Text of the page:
The Role of the Holy Spirit in Recent Apologetic Thought
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Anglican Communion--Apologetic works
Methodist Church--Apologetic works
Pentecostal churches--Apologetic works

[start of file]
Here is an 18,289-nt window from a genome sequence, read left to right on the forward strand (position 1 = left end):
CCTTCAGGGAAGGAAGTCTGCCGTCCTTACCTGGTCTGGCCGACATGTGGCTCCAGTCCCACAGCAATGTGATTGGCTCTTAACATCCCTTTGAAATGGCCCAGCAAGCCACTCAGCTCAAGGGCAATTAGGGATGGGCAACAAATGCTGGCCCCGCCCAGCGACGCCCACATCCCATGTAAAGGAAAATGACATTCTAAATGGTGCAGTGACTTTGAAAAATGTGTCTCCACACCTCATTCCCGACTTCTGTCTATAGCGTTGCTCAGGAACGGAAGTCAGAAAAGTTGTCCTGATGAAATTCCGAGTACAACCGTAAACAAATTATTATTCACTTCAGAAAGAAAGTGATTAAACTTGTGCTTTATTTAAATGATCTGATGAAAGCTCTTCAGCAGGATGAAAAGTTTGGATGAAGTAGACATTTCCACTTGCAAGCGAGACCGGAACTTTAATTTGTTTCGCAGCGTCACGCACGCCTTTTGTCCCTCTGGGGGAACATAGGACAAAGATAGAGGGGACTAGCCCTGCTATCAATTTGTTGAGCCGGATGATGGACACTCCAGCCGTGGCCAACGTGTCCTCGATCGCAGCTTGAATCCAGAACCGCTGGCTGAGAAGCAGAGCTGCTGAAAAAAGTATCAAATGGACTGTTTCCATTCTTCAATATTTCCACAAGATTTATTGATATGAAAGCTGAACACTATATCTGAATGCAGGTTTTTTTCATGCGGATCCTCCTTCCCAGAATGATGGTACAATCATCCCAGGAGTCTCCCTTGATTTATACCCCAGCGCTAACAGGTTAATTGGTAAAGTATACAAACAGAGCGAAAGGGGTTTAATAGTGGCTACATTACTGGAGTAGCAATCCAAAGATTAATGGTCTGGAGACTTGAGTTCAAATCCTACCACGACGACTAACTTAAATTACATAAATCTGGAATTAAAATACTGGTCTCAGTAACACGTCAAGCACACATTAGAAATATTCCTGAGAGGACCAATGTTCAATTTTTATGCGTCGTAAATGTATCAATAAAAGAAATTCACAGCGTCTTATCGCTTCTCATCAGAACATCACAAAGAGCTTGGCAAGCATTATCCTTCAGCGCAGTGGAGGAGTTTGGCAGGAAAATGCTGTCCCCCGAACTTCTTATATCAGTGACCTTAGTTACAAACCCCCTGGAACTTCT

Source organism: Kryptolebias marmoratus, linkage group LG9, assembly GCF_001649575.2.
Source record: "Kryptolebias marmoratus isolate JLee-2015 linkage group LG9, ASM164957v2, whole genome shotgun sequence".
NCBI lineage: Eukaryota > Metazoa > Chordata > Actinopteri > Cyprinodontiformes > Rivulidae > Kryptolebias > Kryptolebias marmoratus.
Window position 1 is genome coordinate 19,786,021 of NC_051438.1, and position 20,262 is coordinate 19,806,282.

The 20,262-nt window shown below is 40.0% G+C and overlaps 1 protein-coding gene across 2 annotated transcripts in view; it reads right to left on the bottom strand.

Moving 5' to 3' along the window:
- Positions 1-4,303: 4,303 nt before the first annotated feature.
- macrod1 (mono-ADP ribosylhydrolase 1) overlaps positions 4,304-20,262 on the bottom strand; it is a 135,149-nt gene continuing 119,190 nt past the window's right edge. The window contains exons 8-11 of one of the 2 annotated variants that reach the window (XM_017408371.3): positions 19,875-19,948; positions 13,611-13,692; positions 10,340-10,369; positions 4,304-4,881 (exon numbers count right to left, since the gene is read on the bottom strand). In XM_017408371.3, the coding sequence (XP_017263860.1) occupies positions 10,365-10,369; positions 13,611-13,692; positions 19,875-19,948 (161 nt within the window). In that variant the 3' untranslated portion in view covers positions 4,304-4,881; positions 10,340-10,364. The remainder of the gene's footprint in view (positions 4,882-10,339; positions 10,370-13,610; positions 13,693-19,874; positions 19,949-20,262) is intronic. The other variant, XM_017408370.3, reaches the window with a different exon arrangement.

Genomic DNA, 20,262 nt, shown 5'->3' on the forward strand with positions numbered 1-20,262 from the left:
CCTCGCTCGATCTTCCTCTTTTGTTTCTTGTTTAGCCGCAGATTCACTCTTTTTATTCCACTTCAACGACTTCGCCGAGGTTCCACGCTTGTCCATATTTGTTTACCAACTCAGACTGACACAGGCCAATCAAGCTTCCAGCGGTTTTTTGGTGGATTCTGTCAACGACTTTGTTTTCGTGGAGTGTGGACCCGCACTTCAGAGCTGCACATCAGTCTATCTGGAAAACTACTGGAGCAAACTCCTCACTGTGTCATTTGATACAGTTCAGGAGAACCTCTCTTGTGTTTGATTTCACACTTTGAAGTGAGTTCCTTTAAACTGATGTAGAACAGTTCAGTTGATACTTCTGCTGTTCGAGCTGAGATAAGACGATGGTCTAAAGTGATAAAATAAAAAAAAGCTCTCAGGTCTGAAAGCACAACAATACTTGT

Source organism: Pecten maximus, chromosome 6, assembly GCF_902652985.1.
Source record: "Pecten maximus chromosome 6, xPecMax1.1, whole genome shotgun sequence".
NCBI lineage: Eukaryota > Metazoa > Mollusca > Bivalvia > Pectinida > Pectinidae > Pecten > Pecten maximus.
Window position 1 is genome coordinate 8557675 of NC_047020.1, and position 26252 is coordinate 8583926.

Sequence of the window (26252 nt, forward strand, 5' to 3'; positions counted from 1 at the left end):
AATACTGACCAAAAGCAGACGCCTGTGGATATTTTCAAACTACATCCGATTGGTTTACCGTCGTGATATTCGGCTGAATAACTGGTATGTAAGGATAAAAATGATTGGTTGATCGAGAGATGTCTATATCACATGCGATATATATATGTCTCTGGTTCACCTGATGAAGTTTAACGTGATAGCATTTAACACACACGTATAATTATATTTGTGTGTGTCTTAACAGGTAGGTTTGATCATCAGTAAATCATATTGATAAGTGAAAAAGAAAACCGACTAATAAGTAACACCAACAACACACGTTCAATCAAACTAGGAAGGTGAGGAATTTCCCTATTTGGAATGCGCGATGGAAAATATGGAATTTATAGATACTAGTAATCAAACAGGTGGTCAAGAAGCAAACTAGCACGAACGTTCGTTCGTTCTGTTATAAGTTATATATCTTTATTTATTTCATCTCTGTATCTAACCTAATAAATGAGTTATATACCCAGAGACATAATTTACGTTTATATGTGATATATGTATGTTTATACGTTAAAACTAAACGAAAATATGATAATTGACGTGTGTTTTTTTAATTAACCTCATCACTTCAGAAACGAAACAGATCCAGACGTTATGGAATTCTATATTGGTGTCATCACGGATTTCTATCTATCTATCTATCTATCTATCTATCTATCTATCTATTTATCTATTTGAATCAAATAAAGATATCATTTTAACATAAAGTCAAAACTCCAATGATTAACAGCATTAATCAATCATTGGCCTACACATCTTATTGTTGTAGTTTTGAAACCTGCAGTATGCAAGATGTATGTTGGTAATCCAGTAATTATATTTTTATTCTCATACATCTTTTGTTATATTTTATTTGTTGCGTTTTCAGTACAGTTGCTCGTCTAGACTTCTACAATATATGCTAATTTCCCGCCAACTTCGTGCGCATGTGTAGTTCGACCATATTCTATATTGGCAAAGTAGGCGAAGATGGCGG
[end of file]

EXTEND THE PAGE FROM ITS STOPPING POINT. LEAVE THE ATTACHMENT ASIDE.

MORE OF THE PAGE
This dissertation examines the influence and role of the Holy Spirit in the task of apologetics. The first chapter recognizes the historical dearth of apologetic engagement dealing with the Spirit, and it lays out the need to intentionally correct this scarcity. This chapter in particular acknowledges that certain perspectives--Reformed, Anglican-Methodist, and charismatic--have already begun to reengaged the essential work of the Spirit in apologetics. And, finally, this chapter argues that various thinkers within these perspectives will shed light on developing a more robust Spirit apologetic. Chapter 2 highlights the impetus for re-engaging the Spirit as he relates to apologetics Alvin Plantinga, and so-called Reformed Epistemology, have reintroduced a place for the Spirit in apologetics, focusing primarily on the experiential component of the internal instigation of the Holy Spirit, which operates as a special kind of cognitive equipment. Chapter 3 discusses the Spirit and apologetics as relates to the Anglican-Methodist perspective. This chapter begins by connecting these two perspectives--Anglican and Methodist--into a fused perspective. Two key thinkers within this perspective--William Alston and William Abraham--are then examined for their contributions to the Spirit and his experiential deliverance of knowledge. The key part of this Spirit apologetic hones in on the perception or awareness of God . Chapter 4 discusses the charismatic contribution to philosophy in general and the Spirit in particular. As the newest perspective to engage Spirit apologetics, the charismatic chapter begins with a justification for including this perspective in this project. This chapter also examines thinkers--like James K. A. Smith--as they isolate a Spirit apologetic more bent toward affective or emotional epistemic grounding. Chapter 5 concludes this dissertation with a summary of these three perspectives. The Spirit is discussed briefly for his role as an apologist and evangelist, and a concise discussion is included concerning further areas of research and suggestive comments that may be drawn from the conclusions. In addition, this chapter offers a brief and evaluative discussion--based on observations from all perspectives--on the main trajectory of Spirit apologetics.
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